BEST BOWED INSTRUMENTPRIMAVERA 200 VIOLIN MIA AWARDS
THE HISTORY OF THE VIOLIN
Orchestral bowed strings
What is a bowed instrument?
Bowing (Italian: Arco) is a method used in some string instruments, including the violin, viola, cello, and less commonly, the double bass (of the violin family) and the old viol family.
Are there other bowed instruments?
Ancestors of the modern bowed string instruments are the rebab of the Islamic Empires, the Persian kamanche and the Byzantine lyra. Other bowed instruments are the rebec, hardingfele, nyckelharpa, kokyū, erhu, igil and sarangi. The hurdy gurdy is bowed by a wheel.
20th Century: Claude Debussy, Arnold Schoenberg, Bela Bartok and Igor Stravinsky.
Franz Schubert, Johannes Brahms, Felix Mendelssohn, Robert Schumann and Peter Ilyich Tchaikovsky.
Baroque and Classical Period: Johann Sebastian Bach, Wolfgang Amadeus Mozart and Ludwig van Beethoven
The violin developed from the Lyre. The modern form of the violin was principally designed by Andrea Amati in 16th century Italy.
Did you know?
Stradivari is believed to have created 1,100 violins in Cremona, Italy and 650 are believed to still be in existence.
Orchestral Bowed Strings
The medieval violin emerged in 10th-century Europe, deriving from the lyra (Greek:λύρα, Latin:lira, English:lyre), a bowed string instrument of the Byzantine Empire, considered as the ancestor of many European bowed instruments.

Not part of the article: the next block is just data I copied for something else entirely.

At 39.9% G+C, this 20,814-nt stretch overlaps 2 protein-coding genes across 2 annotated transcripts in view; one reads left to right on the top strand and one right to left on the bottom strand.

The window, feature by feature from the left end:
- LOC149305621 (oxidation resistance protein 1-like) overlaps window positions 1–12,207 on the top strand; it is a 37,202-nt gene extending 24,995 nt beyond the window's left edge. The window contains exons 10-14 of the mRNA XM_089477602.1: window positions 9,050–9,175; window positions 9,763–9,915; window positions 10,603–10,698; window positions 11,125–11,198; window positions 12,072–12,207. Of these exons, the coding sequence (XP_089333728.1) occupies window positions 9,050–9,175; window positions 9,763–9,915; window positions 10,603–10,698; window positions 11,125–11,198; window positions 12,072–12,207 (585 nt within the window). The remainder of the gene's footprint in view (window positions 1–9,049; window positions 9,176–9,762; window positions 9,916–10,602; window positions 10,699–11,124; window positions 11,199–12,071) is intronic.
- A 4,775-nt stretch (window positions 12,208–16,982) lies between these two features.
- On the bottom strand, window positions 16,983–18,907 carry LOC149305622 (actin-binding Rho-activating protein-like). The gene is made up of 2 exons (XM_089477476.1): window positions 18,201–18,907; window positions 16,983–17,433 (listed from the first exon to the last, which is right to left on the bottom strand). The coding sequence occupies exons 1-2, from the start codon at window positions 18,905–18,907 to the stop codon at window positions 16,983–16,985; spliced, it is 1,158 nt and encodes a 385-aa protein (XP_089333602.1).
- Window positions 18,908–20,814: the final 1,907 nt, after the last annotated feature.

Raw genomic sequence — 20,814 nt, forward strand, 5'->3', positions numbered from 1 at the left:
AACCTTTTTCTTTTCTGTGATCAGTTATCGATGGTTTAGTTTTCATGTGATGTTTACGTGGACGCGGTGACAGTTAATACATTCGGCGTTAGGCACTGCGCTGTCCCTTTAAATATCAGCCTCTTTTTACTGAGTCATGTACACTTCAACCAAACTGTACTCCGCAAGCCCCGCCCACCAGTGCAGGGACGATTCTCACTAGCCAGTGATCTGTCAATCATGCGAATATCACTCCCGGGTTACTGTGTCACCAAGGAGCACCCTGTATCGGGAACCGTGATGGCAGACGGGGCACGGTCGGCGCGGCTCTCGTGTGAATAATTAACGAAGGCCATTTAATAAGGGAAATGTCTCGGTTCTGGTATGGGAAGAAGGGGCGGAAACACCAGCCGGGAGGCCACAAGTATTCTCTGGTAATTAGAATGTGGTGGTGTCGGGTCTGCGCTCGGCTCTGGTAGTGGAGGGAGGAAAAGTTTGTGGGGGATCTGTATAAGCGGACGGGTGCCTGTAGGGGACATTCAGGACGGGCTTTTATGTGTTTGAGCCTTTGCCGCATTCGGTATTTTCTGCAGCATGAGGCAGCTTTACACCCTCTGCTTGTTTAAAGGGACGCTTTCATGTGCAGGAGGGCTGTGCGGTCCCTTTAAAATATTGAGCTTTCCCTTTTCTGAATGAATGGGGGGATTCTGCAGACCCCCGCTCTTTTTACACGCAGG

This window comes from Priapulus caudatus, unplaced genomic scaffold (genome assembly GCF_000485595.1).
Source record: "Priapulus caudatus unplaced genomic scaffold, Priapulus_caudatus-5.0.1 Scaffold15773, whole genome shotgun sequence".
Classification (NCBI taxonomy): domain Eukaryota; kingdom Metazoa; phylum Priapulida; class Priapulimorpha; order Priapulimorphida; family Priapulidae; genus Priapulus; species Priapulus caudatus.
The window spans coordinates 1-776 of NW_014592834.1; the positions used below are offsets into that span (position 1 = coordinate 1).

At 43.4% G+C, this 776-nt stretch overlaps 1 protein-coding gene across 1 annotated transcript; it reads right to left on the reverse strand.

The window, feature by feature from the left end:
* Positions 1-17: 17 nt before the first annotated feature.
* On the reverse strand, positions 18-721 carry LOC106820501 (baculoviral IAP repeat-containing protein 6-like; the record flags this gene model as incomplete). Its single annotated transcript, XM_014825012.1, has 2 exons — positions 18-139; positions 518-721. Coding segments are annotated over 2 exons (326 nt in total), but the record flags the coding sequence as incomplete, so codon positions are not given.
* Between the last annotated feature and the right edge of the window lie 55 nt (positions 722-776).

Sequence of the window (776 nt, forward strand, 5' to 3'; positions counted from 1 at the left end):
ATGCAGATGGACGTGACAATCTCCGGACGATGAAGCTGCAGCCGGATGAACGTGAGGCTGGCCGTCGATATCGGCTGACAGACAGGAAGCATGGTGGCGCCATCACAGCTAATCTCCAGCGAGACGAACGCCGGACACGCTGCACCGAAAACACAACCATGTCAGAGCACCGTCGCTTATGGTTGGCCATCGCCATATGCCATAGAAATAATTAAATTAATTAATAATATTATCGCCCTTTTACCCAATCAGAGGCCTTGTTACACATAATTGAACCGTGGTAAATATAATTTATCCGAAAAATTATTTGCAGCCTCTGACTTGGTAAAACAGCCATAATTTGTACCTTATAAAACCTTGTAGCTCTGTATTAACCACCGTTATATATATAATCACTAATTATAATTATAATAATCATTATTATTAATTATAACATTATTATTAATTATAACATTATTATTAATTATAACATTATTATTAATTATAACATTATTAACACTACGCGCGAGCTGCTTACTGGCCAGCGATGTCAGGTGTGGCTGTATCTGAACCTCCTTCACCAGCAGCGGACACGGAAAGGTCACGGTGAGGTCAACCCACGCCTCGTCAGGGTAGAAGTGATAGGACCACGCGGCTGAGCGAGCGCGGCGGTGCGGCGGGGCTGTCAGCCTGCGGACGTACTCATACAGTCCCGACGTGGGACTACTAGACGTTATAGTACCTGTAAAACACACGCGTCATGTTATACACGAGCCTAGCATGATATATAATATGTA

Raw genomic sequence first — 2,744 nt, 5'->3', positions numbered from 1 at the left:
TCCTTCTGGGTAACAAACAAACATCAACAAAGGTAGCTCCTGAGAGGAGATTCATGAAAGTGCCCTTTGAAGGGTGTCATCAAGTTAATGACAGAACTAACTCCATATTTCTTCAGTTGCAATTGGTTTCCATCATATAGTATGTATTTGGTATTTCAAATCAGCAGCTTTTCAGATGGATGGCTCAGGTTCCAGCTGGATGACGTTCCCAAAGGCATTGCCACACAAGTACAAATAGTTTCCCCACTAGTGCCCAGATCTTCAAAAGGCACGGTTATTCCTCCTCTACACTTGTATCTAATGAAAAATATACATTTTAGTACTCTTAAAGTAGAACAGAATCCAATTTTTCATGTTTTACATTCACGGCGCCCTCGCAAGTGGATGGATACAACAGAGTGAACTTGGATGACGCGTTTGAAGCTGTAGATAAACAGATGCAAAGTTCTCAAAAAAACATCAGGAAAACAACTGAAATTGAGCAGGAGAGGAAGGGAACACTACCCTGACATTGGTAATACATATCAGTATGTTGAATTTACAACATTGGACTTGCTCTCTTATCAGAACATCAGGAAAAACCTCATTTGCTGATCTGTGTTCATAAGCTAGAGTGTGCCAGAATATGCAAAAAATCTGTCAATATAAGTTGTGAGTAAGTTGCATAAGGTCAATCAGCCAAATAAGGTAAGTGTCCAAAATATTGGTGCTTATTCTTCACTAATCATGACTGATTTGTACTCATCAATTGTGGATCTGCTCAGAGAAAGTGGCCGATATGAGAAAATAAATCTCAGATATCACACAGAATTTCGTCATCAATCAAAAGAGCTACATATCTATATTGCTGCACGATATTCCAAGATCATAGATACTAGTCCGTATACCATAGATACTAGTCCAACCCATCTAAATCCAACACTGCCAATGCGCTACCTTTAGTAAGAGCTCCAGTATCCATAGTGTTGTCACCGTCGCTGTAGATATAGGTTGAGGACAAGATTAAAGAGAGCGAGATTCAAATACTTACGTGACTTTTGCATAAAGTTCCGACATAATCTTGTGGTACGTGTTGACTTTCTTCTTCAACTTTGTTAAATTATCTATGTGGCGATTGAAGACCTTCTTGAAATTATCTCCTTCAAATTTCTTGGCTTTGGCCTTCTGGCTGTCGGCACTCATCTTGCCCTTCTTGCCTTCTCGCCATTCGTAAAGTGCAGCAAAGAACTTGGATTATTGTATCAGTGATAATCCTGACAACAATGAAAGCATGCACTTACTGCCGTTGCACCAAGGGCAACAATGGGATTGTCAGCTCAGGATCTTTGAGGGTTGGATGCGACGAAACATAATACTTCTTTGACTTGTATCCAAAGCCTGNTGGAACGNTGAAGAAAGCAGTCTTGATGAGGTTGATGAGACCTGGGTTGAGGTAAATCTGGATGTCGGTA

The 'Modern' Violin
It is Andrea Amati who is the known developer of the violin. Amati apprenticed as a lute maker and in 1525, he became a master instrument maker.
The earliest noted violin makers were Gasparo da Salò and Giovanni Maggini, both Italians, but it is during the 17th and early 18th centuries that the art of violin making reached its peak. The Italians Antonio Stradivari and Giuseppe Guarneri as well as the Austrian Jacob Stainer are most noted during this period. Stradivari was an apprentice to Nicolo Amati, Andrea Amati's grandson.
By the mid-18th century, the violin enjoyed a vital place in instrumental music ensembles. In the 19th century, the violins' rise to fame continued in the hands of virtuoso violinists such as Nicolò Paganini and Pablo de Sarasate. In the 20th century the violin reached new heights both in technical and artistic aspects. Isaac Stern and Fritz Kreisler are some of the well-known icons of the period.